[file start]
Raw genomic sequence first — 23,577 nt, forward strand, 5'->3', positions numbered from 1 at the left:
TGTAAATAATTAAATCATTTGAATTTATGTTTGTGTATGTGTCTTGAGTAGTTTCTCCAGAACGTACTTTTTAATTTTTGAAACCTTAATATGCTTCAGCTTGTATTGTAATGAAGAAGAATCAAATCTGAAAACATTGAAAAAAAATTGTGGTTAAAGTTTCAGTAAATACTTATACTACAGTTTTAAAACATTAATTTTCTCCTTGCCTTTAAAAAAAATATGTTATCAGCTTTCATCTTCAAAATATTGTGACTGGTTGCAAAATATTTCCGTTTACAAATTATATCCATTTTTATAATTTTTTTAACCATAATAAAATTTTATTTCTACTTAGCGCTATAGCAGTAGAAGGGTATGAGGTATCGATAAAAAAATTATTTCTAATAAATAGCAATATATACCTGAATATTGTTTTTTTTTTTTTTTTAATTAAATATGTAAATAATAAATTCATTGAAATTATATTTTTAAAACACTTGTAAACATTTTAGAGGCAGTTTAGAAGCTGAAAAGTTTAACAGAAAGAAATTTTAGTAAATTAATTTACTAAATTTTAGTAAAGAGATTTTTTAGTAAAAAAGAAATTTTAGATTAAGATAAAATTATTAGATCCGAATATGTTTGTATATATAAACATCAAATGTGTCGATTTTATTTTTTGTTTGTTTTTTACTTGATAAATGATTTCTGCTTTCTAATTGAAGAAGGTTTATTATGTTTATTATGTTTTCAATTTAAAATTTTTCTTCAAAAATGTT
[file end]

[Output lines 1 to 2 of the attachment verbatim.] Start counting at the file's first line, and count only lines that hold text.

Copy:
Raw genomic sequence first — 23,577 nt, forward strand, 5'->3', positions numbered from 1 at the left:
TGTAAATAATTAAATCATTTGAATTTATGTTTGTGTATGTGTCTTGAGTAGTTTCTCCAGAACGTACTTTTTAATTTTTGAAACCTTAATATGCTTCAGCTTGTATTGTAATGAAGAAGAATCAAATCTGAAAACATTGAAAAAAAATTGTGGTTAAAGTTTCAGTAAATACTTATACTACAGTTTTAAAACATTAATTTTCTCCTTGCCTTTAAAAAAAATATGTTATCAGCTTTCATCTTCAAAATATTGTGACTGGTTGCAAAATATTTCCGTTTACAAATTATATCCATTTTTATAATTTTTTTAACCATAATAAAATTTTATTTCTACTTAGCGCTATAGCAGTAGAAGGGTATGAGGTATCGATAAAAAAATTATTTCTAATAAATAGCAATATATACCTGAATATTGTTTTTTTTTTTTTTTTAATTAAATATGTAAATAATAAATTCATTGAAATTATATTTTTAAAACACTTGTAAACATTTTAGAGGCAGTTTAGAAGCTGAAAAGTTTAACAGAAAGAAATTTTAGTAAATTAATTTACTAAATTTTAGTAAAGAGATTTTTTAGTAAAAAAGAAATTTTAGATTAAGATAAAATTATTAGATCCGAATATGTTTGTATATATAAACATCAAATGTGTCGATTTTATTTTTTGTTTGTTTTTTACTTGATAAATGATTTCTGCTTTCTAATTGAAGAAGGTTTATTATGTTTATTATGTTTTCAATTTAAAATTTTTCTTCAAAAATGTT